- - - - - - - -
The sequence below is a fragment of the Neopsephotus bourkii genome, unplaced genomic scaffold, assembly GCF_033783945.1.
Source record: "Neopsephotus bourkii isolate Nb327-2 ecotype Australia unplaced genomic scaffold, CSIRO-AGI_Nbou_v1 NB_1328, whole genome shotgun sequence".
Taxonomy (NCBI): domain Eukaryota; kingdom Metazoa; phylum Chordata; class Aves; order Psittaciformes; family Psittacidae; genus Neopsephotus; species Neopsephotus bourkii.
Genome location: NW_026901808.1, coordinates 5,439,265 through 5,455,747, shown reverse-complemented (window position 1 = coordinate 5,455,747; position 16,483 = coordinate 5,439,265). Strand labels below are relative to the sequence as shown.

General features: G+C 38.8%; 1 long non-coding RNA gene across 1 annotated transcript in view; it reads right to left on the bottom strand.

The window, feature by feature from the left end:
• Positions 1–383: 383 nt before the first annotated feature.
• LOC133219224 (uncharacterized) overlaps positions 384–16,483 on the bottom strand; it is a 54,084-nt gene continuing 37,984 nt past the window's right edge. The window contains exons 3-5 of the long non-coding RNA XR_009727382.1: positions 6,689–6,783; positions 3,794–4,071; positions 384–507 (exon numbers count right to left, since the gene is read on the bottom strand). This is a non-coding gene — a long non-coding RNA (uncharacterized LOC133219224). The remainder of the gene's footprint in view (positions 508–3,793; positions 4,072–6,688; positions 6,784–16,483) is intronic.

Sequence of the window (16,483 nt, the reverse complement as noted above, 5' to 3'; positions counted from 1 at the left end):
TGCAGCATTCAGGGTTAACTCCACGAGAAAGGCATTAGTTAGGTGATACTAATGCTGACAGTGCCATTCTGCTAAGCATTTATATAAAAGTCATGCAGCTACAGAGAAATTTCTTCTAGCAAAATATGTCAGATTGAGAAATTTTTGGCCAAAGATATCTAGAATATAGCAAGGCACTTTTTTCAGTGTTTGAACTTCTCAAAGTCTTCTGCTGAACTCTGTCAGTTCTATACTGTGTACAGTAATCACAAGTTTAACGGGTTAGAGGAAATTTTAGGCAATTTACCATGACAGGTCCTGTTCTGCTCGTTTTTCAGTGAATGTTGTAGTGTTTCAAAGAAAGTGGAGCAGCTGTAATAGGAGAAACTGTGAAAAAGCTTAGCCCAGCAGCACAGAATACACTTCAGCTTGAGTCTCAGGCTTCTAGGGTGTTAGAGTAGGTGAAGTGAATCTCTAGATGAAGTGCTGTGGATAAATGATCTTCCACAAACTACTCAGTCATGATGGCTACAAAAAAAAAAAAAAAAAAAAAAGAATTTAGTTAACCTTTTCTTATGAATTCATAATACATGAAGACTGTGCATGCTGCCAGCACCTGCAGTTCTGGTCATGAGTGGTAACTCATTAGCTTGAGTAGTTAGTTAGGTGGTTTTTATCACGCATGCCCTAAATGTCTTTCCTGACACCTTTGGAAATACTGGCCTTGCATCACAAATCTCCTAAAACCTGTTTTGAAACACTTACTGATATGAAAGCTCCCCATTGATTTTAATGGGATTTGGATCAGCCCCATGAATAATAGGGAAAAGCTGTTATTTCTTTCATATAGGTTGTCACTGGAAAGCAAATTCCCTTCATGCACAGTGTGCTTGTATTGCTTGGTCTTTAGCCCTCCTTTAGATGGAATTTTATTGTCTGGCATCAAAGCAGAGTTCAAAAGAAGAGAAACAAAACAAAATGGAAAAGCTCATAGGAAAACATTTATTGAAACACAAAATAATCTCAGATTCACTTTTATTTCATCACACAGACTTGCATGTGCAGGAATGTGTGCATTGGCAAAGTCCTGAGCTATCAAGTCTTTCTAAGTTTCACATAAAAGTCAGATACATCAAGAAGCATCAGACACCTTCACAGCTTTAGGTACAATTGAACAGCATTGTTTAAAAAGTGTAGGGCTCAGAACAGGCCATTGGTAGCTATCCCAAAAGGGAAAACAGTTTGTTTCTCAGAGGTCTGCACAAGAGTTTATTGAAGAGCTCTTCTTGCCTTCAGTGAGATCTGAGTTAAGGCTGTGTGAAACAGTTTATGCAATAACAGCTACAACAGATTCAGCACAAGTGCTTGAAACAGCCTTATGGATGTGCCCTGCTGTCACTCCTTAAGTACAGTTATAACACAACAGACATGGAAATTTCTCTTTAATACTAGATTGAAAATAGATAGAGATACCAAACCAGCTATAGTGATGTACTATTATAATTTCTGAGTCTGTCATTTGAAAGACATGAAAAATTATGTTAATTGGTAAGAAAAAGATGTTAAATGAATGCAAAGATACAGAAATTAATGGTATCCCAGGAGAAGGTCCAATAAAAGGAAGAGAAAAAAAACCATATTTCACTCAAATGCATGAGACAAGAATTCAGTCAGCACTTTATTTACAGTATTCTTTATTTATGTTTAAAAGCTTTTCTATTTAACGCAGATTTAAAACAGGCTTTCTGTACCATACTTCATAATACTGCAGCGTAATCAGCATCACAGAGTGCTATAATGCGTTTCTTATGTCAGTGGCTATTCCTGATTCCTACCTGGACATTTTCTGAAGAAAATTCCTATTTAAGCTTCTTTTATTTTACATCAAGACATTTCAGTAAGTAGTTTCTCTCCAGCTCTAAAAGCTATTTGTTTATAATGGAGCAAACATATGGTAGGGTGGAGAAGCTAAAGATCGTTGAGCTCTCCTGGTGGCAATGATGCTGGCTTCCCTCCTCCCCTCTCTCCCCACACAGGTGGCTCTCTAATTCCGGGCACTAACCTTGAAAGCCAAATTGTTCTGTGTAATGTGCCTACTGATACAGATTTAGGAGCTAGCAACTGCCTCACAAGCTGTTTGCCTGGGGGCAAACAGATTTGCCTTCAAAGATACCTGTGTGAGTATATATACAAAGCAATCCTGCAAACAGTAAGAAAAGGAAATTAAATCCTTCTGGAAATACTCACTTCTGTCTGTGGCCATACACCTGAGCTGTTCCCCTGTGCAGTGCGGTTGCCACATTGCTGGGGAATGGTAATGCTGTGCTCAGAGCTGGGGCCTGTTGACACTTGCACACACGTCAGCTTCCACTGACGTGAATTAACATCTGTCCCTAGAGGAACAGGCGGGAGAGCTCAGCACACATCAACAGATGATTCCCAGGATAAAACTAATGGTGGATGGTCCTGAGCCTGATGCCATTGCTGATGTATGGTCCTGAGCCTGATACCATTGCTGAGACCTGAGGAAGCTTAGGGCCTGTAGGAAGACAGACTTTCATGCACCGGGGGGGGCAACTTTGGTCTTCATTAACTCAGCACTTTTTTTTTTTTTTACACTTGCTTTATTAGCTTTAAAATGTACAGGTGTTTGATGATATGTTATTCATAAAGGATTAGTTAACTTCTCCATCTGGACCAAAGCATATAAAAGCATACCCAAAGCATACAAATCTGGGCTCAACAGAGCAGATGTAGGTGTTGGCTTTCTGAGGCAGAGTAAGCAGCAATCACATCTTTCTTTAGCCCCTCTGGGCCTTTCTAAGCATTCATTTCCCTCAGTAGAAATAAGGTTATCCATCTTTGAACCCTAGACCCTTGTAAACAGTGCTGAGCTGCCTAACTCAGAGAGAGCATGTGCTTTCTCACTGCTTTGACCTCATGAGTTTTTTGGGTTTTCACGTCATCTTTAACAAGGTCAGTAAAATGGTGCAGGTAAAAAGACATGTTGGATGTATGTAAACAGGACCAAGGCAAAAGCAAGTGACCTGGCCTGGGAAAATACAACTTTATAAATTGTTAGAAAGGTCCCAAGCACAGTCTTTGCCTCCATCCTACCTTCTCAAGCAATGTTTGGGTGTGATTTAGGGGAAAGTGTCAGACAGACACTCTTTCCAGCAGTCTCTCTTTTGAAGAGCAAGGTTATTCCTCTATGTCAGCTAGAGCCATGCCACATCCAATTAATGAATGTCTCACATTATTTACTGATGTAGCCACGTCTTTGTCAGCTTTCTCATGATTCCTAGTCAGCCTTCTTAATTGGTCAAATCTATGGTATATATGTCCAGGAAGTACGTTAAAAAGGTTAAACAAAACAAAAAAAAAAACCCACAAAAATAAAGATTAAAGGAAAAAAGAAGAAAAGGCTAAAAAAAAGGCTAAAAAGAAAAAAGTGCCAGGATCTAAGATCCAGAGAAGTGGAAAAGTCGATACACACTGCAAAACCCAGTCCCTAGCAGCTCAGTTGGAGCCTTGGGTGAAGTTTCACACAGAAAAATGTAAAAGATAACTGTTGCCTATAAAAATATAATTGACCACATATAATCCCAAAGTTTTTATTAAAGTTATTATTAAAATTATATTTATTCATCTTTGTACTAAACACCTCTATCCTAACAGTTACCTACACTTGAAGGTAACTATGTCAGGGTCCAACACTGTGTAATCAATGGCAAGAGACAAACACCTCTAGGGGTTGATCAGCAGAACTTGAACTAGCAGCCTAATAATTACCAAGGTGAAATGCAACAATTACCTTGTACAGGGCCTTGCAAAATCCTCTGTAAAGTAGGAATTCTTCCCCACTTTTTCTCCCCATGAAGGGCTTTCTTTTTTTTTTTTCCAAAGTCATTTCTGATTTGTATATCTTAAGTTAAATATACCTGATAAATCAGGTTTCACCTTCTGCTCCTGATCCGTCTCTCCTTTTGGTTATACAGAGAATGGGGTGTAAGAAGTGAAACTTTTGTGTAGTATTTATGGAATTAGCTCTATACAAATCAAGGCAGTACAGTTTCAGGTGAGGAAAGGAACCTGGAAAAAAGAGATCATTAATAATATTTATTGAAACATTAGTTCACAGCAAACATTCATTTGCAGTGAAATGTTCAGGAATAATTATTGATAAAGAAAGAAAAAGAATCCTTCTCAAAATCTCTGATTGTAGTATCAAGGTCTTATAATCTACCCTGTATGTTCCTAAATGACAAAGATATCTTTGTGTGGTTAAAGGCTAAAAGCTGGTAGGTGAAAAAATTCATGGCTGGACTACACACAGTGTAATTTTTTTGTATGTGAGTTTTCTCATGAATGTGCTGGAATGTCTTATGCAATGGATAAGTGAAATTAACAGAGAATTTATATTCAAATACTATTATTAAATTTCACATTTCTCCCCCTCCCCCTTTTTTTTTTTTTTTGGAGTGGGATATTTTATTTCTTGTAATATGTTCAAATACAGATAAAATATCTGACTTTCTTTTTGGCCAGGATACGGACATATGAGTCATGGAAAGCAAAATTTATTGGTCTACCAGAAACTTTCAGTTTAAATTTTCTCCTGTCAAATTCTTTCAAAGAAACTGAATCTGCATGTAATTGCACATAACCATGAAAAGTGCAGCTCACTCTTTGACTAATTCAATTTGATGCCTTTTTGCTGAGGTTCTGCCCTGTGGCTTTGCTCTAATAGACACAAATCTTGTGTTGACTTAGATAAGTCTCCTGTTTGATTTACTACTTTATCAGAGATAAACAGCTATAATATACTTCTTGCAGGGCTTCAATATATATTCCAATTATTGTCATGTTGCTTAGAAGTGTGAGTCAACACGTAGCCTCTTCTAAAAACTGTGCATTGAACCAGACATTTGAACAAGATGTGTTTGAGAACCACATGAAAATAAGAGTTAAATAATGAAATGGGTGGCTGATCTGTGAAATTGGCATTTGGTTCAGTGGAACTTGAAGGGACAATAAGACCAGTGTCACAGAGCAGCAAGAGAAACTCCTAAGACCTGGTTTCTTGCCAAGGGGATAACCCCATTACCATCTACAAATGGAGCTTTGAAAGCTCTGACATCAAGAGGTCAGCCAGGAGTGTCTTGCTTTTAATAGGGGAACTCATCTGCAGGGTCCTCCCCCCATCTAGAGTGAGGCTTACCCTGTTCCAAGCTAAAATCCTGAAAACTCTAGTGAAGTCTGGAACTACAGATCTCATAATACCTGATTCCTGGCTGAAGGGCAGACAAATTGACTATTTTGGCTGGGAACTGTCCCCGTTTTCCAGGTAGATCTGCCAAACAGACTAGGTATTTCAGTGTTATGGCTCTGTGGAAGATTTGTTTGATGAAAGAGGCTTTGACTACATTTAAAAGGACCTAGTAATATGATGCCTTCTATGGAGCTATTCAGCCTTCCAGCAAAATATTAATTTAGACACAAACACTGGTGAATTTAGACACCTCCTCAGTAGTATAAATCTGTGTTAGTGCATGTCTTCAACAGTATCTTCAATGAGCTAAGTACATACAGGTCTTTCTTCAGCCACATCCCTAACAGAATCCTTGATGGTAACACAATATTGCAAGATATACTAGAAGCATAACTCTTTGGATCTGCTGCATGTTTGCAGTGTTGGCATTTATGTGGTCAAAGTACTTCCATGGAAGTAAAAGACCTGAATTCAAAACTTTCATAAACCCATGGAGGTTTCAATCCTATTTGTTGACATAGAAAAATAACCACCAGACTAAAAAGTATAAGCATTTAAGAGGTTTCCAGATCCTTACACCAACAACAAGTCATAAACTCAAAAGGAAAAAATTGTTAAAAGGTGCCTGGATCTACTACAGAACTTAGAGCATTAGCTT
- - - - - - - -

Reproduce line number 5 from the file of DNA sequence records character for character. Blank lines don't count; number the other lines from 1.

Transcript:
General features: G+C 38.8%; 1 long non-coding RNA gene across 1 annotated transcript in view; it reads right to left on the bottom strand.